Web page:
Eighty years ago the publication of The Beveridge Report created a blueprint for the Welfare State. It was a document that fundamentally shaped the role of government in the provision of support to citizens, which remains an integral part of life in the UK today.
In his book, The Making of a Prime Minister, Harold Wilson reflects on a conversation in which Beveridge suggested that the report was “the greatest advance in our history. There can be no turning back. From now on Beveridge is not the name of a man, it is the name of a way of life.” This suggested that the guiding principles set out to Beveridge, to tackle the five evil giants of want, idleness, squalor, disease and ignorance through systematic provision of welfare, would endure. The aim, to support citizens from cradle to grave, has also been one of those enduring elements, but 80 years on there have been several changes to how the UK government seeks to provide welfare support.
Two essential aspects of the Beveridge plan which facilitated the ‘cradle to grave’ symbolism were universalism and comprehensiveness. For Beveridge, universalism sought to reposition welfare support away from an explicit targeting of the poor, to ensure welfare provision encompassed all citizens. This sought to not only generate political support for welfare provision but also ensure high-quality services. Services for the poor often become poor-quality services. Lack of investment and provision would result unless entitlement extended to all citizens. Similarly, the idea of comprehensiveness sought to develop provisions that could support citizens in a whole range of circumstances. This recognised that many of the disruptions to life result from social and economic factors beyond any individual control (ill-health, unemployment, injury, etc). Many of the policies sought to bring together collective pooling of resources, managed by the state, to stave off poverty.
Eighty years later there is some question to ask about whether the system retains this cradle-to-grave ambition. Within social security, in the efforts to tackle the giant of want we have seen significant change. The language around deservingness of support has become more punitive and has sought to restrict entitlement and levels of support. Terms such as “scrounger” and “shirker” have been the language of welfare reform. Such language has grown since the 1980s to reposition social security support and reduce the attention given by Beveridge to the wider socio-economic context.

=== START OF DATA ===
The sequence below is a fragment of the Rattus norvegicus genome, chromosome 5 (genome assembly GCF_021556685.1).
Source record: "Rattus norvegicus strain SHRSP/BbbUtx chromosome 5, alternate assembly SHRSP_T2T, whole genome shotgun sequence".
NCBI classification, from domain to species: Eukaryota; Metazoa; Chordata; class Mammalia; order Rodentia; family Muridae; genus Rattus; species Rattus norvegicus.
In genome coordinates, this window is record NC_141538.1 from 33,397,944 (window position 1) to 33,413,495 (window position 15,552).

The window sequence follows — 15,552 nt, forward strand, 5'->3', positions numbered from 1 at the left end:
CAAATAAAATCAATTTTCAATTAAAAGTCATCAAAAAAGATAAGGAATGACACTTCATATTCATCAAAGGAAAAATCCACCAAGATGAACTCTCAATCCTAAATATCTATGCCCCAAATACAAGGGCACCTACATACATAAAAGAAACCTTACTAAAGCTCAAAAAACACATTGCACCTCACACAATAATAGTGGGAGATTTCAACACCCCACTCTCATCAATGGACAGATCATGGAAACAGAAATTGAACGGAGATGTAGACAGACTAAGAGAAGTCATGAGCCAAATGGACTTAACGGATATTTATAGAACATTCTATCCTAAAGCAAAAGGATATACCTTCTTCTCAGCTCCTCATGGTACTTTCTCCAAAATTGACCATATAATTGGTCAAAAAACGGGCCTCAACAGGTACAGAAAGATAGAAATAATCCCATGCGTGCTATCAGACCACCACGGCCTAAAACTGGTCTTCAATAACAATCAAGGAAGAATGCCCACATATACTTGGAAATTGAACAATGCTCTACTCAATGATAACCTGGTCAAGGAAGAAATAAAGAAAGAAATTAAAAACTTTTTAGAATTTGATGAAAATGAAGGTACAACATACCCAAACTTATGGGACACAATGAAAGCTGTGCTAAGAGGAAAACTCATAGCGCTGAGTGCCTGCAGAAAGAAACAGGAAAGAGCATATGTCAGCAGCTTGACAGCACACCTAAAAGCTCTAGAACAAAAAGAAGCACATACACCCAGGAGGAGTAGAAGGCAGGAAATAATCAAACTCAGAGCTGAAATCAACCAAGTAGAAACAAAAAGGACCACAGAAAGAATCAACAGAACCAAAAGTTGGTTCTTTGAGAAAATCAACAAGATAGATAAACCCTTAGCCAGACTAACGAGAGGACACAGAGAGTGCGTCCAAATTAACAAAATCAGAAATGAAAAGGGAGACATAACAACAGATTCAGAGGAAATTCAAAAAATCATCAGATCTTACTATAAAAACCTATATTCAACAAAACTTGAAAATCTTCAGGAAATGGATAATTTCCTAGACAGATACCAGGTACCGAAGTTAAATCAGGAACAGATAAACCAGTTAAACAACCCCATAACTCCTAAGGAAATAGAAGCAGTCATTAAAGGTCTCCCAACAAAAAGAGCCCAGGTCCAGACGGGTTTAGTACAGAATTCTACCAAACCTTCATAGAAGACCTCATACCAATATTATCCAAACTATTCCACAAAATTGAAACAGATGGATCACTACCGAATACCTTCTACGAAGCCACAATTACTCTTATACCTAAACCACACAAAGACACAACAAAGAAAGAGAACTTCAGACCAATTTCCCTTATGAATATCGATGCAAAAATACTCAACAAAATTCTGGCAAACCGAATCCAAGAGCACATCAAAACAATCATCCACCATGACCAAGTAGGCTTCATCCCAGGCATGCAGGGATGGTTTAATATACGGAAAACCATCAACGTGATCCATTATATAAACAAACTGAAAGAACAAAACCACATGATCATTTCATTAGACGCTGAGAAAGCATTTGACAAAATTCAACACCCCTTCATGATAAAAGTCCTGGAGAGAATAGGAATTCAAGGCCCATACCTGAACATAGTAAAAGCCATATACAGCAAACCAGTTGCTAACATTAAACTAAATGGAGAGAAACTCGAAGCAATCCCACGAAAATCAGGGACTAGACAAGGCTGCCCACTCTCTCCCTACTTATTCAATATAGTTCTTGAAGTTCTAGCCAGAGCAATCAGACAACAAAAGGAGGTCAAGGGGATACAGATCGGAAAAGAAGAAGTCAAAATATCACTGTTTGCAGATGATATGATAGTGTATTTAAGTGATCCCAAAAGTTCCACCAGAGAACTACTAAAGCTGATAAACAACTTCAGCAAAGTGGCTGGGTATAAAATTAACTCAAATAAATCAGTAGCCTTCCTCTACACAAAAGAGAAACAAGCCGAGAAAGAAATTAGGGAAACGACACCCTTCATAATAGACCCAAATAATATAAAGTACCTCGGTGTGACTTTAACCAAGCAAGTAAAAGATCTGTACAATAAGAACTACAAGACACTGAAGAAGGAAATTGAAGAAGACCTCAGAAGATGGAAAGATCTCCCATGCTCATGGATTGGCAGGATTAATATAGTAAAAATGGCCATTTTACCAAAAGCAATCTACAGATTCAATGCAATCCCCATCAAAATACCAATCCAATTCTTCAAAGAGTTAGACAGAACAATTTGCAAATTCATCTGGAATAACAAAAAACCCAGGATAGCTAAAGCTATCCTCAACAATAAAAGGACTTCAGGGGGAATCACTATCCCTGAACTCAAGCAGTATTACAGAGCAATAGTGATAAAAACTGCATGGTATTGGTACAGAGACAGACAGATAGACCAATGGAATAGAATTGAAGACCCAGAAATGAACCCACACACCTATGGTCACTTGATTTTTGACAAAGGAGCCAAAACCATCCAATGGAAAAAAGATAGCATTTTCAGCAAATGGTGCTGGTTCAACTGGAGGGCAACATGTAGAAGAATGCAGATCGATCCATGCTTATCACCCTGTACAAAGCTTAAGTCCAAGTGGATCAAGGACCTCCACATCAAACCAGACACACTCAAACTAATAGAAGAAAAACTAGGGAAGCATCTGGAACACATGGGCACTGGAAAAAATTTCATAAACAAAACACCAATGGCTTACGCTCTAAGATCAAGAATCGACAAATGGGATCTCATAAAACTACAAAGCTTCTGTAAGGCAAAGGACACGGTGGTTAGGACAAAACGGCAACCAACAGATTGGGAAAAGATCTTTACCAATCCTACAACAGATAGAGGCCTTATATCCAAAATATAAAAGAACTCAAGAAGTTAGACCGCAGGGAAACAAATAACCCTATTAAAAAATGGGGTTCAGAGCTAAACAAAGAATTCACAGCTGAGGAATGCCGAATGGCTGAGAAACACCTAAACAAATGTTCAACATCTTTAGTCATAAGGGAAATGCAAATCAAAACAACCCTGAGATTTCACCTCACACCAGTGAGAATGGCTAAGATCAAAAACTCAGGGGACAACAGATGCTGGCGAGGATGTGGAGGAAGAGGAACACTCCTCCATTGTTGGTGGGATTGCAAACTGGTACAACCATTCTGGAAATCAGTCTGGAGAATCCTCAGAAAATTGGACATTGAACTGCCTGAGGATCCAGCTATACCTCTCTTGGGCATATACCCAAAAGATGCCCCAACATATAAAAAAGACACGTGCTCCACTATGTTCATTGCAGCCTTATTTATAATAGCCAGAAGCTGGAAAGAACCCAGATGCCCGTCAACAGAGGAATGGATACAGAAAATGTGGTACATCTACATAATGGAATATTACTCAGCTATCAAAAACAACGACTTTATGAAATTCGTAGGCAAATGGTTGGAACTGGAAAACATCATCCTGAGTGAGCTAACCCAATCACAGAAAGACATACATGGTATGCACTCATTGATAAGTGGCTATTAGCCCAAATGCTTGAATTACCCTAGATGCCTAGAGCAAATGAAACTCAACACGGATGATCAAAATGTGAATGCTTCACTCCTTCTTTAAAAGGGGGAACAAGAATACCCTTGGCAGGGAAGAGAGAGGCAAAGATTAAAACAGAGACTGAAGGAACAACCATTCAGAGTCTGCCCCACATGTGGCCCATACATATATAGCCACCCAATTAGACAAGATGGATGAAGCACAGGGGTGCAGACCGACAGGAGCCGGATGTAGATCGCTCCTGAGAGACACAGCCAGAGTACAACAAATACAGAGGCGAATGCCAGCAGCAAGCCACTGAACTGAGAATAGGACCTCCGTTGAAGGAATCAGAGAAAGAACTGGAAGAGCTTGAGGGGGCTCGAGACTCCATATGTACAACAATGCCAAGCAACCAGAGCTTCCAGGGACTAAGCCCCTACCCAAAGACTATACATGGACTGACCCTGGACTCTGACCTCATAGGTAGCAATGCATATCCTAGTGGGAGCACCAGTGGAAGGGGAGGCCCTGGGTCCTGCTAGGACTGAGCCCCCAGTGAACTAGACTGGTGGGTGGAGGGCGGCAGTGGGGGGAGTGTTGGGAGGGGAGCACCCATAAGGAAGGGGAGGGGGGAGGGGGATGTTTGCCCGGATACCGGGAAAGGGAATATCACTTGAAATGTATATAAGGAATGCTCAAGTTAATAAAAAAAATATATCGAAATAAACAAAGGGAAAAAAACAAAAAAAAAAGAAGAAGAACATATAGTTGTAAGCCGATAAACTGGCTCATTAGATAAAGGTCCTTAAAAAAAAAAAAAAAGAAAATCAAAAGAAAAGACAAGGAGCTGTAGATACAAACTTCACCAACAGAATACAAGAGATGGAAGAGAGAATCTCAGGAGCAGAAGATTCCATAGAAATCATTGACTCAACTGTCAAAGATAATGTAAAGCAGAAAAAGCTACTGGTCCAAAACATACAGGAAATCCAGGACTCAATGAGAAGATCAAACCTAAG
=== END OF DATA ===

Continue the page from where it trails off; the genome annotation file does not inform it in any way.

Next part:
Consequently there have been changes to child benefit entitlement, the introduction of a benefit cap and policies such as the ‘bedroom tax’ – all designed to limit entitlement to support. For young people the 2010 Spending Review restricted access to housing benefit so that single people under the age of 35
would only receive the shared accommodation rate. Over recent years, in-work poverty has continued to increase, as has use of food banks. Black and ethnic minority people are 2.3 times more likely to be in poverty, precarious working conditions have increased and those who rent are more likely to be in poverty. Furthermore, the value of benefits has fallen over recent years.
Trying to reinvigorate the cradle-to-grave idea of The Beveridge Report will not be easy, but there are three aspects worthy of pursuing. The first is to tackle the language of welfare that is prevalent in political discourse. Returning to the language of universalism and collective protection is perhaps an integral aspect of The Beveridge Report to reinvigorate. This was a missed opportunity that Covid-19 and the subsequent economic challenges could have brought about. Rather, we are seeing a return to austerity narratives which will do little to address deeper structural challenges. Second, some of the restrictions on entitlement that have been imposed as part of the austerity agenda since 2010 need to be rethought and reversed.